FWIW, perlite is a far better additive to potting mixes and soil for increasing drainage, It doesn't absorb water and breakdown over time as vermiculite will.
pam - gardengal
Reply to
Pam - gardengal
It is not just the poor that cannot get healthcare. Anyone with more than a hangnail of a pre-existing condition is deemed un-insurable. After all, who can make a profit on somebody that they know is going to get sick and actually USE the healthcare insurance.
Linda H.
Reply to
The Environmental Protection Agency (EPA) found trace amounts of asbestos in 17 of 38 products tested ( Sampling and Analysis of Consumer Garden Products that Contain Vermiculite, EPA, August 2000 ). Four of these products contained SUBSTANTIAL amounts of asbestos:
Schultz's Horticultural Vermiculite Earthgro's Best Vermiculite, Hoffman's Vermiculite Ace Horticultural Grade Vermiculite
Reply to
Stephen M. Henning
When a nursery worker or chemical industry flack says "horticultural vermiculite is safe" this has to be weighed for what it is, something that someone who profits off a lie seriously wants to believe is true, since if they can convince themselves, maybe they can convince you. The science of a thing is all too often the opposite of what a product label or a nursery worker claims -- thus close investigation of INDEPENDENT science finds that horticultural vermiculite DOES pose a risk of cancer; RoundUp DOES destroy wetlands, wildlife, lingers a long time in the environment, & may even cause Hodgson's lymphoma; aerated garden "tea" made at home with gawdawful expensive equipment turns out (in controlled studies) to have exactly the same "benefit" as watering with plain water; rubber-mulch DOES kill perennials & does so rapidly; & the new-improved superabsorbant polymers added to soils to increase water retention in actuality RETARDS water absorption in plants, killing them.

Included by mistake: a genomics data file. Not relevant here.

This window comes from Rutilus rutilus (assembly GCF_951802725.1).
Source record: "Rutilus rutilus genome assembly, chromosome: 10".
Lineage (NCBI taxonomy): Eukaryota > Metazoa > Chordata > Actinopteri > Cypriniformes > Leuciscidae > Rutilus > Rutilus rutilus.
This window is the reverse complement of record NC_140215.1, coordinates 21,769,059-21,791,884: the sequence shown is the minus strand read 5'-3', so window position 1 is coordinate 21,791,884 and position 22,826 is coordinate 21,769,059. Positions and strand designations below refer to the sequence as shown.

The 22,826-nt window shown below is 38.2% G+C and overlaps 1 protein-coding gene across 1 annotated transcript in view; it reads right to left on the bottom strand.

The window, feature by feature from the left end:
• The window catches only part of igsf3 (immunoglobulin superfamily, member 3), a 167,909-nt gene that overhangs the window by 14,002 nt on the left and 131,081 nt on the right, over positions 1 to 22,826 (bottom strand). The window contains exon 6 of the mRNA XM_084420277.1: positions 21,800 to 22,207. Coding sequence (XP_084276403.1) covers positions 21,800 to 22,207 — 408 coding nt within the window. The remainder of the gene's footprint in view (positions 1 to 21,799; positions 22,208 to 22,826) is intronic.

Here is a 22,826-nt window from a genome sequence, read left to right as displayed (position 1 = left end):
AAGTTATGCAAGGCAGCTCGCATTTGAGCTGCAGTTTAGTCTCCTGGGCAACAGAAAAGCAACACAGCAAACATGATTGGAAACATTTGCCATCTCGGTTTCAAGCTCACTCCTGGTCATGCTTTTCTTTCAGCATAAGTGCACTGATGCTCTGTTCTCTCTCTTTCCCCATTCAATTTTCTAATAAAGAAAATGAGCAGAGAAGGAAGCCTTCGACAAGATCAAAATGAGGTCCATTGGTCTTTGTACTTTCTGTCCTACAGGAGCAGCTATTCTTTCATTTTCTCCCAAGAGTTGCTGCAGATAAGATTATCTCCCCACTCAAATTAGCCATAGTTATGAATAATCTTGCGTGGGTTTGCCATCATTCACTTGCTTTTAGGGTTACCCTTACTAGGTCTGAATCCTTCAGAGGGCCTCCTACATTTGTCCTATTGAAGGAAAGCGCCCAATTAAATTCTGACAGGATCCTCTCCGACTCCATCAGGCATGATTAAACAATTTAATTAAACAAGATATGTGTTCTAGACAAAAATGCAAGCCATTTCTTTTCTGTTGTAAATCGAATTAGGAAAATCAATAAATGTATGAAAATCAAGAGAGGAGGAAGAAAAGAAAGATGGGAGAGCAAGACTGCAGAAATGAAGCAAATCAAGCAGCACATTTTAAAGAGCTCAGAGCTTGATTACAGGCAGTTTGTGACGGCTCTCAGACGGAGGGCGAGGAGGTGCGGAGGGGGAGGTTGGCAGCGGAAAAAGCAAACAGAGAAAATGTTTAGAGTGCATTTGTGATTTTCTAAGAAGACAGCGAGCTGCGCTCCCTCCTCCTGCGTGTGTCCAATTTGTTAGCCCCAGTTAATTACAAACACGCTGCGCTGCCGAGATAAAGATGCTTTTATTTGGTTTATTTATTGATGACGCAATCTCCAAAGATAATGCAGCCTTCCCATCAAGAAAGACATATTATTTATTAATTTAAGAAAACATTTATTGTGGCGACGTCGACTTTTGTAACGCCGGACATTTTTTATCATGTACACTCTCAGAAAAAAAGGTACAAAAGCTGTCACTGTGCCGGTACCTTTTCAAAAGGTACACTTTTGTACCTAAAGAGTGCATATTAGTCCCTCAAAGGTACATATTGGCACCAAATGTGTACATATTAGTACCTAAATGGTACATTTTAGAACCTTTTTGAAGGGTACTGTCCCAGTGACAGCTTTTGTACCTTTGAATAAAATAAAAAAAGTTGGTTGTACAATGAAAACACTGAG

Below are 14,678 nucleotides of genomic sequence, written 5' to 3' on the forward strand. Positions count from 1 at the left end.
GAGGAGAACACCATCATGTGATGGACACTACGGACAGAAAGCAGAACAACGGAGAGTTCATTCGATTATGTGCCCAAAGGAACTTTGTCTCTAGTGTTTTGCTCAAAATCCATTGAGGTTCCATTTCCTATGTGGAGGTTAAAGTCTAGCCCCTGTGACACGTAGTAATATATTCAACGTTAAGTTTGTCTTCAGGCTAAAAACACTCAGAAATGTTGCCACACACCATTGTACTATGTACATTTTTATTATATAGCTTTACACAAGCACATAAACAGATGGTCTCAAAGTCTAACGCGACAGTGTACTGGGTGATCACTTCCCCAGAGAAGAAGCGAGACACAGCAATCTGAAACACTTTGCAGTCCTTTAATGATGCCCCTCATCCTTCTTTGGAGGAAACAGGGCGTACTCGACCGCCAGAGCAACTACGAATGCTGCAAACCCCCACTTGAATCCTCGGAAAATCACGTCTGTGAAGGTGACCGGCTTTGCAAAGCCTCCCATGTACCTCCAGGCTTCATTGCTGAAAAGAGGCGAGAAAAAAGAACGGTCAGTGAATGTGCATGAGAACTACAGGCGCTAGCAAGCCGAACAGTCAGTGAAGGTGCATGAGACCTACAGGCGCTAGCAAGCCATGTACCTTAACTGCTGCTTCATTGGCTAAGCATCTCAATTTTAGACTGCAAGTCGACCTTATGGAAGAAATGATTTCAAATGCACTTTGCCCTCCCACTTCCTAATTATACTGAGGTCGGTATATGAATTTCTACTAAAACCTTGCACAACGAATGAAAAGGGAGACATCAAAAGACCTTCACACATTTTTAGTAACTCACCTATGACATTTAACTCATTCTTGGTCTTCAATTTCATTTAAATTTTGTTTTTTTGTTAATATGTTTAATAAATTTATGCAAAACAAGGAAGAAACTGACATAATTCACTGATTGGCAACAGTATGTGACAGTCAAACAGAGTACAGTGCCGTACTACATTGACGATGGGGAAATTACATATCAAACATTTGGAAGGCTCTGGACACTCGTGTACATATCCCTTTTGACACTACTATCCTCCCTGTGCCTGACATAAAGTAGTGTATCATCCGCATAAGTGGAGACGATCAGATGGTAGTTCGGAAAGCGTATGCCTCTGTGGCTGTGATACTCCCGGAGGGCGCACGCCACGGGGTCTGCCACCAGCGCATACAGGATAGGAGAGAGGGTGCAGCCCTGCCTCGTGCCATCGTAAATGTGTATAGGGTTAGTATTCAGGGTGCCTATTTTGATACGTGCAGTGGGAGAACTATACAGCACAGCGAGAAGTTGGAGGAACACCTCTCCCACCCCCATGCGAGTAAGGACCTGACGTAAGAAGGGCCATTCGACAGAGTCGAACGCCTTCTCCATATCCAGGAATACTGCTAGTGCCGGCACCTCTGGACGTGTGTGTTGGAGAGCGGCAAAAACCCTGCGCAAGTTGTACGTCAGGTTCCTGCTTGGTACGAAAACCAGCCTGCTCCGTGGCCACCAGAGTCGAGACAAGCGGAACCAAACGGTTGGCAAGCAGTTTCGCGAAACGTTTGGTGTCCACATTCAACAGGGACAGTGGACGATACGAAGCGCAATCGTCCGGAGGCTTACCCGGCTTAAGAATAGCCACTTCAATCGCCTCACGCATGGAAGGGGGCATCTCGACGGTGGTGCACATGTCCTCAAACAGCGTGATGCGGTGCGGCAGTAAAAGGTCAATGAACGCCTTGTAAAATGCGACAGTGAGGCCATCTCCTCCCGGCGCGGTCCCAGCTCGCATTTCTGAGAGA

Nurseries selling garden support products are frequently hellholes of dangerous crap that will harm you & your garden; it's not like "Yesterday sure we sold DDT, but now we'd NEVER do anything at all like that." They do it every day, all the time. It's also true in petshops. For example, it's been known for decades that cedar shavings & pine shavings cause liver & lung disease & death of mammals, but do you find safe aspen shavings sold as bedding in petshops instead? Very rarely. Bags & bags of deadly toxic cedar, pine, & spruce are sold for pets, in happy-smily packaging, from companies that presumedly love animals (or flowers) & should have taken these dangerous products off the shelf the instant they were known to kill pets (or plants, or people). When the facts are in & not condusive to easy profits, love of money trumps verisimilitude & love of flora or pets every time.
If a vendor finds it profitable to keep you in the dark, they will do so, up to & including claims for products that do exactly the opposite of what you spend your money hoping a product will do. Safe as directed means dangers too numerous to elucidate; nontoxic means poisonous; biodegradable means "breaks down & recombines into cancer-causing agents"; beneficial means harmful; improved means worsened; useful means worthless. This almost makes sense if it were only giant chemical companies run by heartless moguls, but the damnable thing is that even independent nurseries are rarely exempt from lying out of blind greed. Plus more & more often, products either useless or harmful are being promoted as "organic" so that even the wary can be fooled out of their wallets.
-paghat the ratgirl
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so might BBQing during the summer.